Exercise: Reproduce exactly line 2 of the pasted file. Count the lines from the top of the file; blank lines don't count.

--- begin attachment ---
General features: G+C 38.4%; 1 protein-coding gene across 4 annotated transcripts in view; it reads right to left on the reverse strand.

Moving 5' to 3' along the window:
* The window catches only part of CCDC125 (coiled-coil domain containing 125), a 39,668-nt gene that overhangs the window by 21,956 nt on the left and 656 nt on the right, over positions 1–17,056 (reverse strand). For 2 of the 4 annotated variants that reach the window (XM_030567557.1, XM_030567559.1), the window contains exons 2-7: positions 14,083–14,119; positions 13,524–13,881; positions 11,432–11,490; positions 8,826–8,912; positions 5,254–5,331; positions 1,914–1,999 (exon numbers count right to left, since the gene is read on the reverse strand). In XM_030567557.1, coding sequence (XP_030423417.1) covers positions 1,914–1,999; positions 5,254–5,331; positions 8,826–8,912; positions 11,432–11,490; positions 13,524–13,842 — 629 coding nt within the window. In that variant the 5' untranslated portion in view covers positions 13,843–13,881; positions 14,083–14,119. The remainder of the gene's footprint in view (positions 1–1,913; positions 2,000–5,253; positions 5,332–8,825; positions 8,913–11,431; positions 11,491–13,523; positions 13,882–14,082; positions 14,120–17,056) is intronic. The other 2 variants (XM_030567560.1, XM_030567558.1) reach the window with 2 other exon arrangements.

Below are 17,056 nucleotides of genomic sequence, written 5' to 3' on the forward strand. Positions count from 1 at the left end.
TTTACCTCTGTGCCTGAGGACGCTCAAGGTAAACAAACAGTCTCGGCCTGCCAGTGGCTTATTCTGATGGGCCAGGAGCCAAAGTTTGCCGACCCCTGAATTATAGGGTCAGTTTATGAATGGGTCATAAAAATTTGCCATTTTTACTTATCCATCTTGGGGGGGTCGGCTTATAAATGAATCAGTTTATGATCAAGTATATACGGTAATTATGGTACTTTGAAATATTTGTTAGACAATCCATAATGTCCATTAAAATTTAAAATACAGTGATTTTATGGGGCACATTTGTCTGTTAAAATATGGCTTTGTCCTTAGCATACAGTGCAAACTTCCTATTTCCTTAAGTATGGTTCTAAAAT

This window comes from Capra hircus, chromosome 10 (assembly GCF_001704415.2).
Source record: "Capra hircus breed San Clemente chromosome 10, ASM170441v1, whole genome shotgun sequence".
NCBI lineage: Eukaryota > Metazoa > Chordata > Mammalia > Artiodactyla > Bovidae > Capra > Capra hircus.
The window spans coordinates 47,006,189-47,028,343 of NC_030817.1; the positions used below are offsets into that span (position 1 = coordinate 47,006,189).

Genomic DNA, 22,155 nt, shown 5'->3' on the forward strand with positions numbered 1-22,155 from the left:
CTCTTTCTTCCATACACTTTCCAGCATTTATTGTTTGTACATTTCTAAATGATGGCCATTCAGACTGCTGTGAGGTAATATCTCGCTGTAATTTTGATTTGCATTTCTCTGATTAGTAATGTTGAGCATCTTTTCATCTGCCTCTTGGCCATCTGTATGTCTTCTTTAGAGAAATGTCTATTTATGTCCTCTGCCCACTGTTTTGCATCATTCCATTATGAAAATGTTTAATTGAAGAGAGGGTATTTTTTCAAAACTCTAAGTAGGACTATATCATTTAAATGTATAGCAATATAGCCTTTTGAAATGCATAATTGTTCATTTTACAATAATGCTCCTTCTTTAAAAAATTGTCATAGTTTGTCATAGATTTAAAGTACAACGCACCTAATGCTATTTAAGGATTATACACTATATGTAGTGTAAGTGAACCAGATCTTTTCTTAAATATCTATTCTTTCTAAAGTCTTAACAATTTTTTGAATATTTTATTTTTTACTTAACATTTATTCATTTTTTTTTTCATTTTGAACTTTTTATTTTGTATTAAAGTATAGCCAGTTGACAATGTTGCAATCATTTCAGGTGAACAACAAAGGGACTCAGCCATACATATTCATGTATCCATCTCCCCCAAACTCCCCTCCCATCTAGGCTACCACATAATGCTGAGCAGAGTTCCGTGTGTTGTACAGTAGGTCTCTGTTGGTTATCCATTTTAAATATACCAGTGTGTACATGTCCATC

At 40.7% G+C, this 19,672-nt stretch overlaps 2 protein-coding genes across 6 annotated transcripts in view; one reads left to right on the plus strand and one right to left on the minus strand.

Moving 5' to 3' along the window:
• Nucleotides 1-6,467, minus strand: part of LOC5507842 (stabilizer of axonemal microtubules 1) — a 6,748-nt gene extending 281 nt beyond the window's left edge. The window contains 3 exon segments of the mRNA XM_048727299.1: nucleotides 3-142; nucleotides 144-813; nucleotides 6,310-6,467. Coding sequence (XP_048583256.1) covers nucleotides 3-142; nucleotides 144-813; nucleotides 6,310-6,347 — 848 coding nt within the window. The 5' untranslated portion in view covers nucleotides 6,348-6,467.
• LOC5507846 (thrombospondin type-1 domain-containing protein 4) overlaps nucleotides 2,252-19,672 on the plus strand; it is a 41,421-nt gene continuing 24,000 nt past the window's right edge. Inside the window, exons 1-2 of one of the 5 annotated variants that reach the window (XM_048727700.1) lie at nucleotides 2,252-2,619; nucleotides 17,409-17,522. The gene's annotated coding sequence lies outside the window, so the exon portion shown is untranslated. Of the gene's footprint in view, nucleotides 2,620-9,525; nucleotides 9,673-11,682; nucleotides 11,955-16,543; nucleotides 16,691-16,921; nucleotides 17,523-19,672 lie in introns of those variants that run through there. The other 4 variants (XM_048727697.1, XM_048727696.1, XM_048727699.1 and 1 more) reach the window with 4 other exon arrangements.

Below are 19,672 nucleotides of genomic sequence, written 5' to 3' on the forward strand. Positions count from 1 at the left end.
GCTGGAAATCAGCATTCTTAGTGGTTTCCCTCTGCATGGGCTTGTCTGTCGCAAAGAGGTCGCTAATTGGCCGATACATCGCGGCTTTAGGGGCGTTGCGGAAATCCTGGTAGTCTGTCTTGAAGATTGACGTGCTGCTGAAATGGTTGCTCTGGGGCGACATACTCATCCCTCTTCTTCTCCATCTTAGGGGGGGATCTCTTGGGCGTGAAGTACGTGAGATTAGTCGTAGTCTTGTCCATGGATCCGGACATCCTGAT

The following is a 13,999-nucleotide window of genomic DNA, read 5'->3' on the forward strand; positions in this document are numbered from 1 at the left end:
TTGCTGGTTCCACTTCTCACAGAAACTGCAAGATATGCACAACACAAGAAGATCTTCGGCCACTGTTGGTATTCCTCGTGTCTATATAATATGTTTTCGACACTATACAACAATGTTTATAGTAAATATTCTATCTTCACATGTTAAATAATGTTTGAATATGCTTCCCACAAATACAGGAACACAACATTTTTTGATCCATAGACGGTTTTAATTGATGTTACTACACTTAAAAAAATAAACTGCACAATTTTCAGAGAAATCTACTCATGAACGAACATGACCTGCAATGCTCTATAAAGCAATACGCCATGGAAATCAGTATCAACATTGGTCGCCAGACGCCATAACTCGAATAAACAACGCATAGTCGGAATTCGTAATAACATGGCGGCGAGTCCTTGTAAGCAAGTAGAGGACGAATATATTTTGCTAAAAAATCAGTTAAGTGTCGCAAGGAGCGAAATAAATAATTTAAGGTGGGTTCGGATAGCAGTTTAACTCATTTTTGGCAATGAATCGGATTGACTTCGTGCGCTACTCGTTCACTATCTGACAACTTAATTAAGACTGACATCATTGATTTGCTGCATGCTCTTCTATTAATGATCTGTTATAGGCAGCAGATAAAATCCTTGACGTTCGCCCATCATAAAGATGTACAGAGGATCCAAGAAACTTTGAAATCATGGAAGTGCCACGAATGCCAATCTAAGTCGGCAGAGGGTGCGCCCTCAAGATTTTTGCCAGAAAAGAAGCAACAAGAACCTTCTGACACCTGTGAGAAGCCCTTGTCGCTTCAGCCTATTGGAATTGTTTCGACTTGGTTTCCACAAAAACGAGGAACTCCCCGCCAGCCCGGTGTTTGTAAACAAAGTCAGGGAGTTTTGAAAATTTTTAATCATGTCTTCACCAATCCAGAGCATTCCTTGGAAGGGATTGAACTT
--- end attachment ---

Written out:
Moving 5' to 3' along the window: